Why Independent Contractors Need Their Own Errors & Omissions Insurance
When you invest in an Errors and Omissions Insurance policy, you have protection to back up your small business’s professional services – your work, no one else’s. Typically, your E&O coverage won’t extend to any independent contractors you hire.
You and your contractors will want E & O Insurance because it can cover lawsuits over…
- Failure to deliver promised services.
- Negligence in providing professional services.
- Poor, incorrect, or incomplete work.
- Errors and oversights.
Let’s look at an example to illustrate the relationship between your Errors & Omissions Insurance and your contractors.
Professional Negligence: Who's Liable – You or the Contractor?
Say you’re an event planner and a couple hires you to organize their wedding reception. You’ve got a list of reliable vendors (i.e., independent contractors, such as bakers or florists) to call on for their services. Once you receive approval from the clients, you coordinate the festivities.
The big day arrives and the blissfully wedded couple is thrilled with the celebration – until the groom swells up after eating a slice of cake. The baker made their cake with a layer of strawberry ganache, and the groom is violently allergic to strawberries.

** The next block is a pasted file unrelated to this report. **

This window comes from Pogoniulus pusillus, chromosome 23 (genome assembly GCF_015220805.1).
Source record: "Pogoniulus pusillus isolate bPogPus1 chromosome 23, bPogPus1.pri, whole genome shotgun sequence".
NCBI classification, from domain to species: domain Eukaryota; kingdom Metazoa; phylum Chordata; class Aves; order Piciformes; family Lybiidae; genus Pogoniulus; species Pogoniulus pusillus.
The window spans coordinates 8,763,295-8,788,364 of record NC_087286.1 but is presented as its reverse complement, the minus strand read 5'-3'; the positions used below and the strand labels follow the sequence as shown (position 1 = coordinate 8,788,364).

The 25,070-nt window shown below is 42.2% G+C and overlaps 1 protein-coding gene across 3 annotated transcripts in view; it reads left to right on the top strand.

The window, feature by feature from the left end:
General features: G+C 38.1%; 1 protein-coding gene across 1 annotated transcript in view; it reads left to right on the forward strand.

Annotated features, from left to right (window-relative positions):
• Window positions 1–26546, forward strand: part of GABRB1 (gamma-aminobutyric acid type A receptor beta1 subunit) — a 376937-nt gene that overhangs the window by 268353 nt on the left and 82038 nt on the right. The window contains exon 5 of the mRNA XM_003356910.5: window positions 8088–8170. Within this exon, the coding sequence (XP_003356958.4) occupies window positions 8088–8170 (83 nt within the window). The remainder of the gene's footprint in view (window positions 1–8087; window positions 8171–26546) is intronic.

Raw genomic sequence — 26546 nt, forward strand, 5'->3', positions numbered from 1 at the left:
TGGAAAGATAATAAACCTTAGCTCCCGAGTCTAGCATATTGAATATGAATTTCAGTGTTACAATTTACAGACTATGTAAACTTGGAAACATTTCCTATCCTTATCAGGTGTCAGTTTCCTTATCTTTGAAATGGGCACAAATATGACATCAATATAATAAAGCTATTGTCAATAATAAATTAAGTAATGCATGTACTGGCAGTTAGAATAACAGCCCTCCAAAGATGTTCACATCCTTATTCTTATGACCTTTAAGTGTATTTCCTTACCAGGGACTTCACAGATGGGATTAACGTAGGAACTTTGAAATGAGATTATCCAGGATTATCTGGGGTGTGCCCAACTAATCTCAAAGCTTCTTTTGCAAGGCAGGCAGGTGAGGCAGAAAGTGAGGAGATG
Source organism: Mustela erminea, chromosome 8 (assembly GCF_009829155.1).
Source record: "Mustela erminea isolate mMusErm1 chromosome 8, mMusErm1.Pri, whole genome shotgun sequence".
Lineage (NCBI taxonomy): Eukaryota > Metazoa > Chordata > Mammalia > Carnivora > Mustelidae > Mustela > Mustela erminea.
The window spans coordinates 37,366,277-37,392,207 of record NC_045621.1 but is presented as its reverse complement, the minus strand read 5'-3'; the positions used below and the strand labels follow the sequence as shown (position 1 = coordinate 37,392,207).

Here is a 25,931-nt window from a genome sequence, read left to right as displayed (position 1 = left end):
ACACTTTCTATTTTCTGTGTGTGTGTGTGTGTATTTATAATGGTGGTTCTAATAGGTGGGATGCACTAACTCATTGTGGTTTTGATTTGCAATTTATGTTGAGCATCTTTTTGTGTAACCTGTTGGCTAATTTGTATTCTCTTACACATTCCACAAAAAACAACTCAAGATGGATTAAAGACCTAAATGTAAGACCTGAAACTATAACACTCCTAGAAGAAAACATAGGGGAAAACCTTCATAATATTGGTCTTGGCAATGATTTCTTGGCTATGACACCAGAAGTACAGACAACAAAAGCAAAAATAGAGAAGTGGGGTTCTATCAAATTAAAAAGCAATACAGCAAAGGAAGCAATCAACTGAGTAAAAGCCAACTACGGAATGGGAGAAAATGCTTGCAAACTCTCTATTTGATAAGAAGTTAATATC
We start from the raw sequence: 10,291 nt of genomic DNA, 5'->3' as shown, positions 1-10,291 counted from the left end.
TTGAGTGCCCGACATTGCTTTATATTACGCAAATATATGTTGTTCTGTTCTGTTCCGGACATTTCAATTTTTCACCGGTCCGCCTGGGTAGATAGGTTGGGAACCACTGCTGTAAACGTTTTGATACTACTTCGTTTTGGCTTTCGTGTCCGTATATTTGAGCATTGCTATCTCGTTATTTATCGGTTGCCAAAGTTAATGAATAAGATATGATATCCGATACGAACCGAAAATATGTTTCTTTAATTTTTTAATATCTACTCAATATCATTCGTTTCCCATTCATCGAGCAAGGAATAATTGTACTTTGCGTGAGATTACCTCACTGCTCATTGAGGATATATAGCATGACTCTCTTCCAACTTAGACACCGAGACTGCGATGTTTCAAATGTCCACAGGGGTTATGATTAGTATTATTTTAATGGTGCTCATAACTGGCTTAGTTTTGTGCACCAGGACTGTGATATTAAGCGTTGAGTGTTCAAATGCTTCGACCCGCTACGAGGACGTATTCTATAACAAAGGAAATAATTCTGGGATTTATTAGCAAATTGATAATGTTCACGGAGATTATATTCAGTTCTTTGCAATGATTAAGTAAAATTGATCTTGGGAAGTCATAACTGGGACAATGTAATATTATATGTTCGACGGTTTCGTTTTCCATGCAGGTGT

The couple gave you a list of food allergies, including strawberries, and you gave the list to the caterer and the baker. The couple files a professional negligence lawsuit against you and the baker – your contractor. When you’re sued over your contractor’s work, you need to make sure your small business can address that risk exposure.
A Round of E&O Coverage for Everyone!
Your small business’s E and O Insurance policy (aka Professional Liability Insurance) can cover lawsuit expenses, such as…
- Court costs.
- Lawyers’ fees.
- Judgments and settlements.
- And more.
That coverage doesn’t always extend to your contractors, so it’s best if they have their own policy.
You can also offer some coverage to your contractors by adding them as an “additional insured” to your Errors and Omissions policy. An additional insured is anyone besides a policyholder who is covered by a policy. Additional insureds enjoy less protection and only for the duration of a project.
Say the wedding photographer you hired fails to deliver high quality photos months after the event, so the couple sues your business. Even if you added the photographer as an additional insured to your policy, he’s no longer protected. The photographer should have his own coverage because if you’re sued by the client, you could sue the contractor if it was his fault.
For more information on contractor liability, read our post “The Small-Business Owner’s Guide to Contractor Liability Insurance.”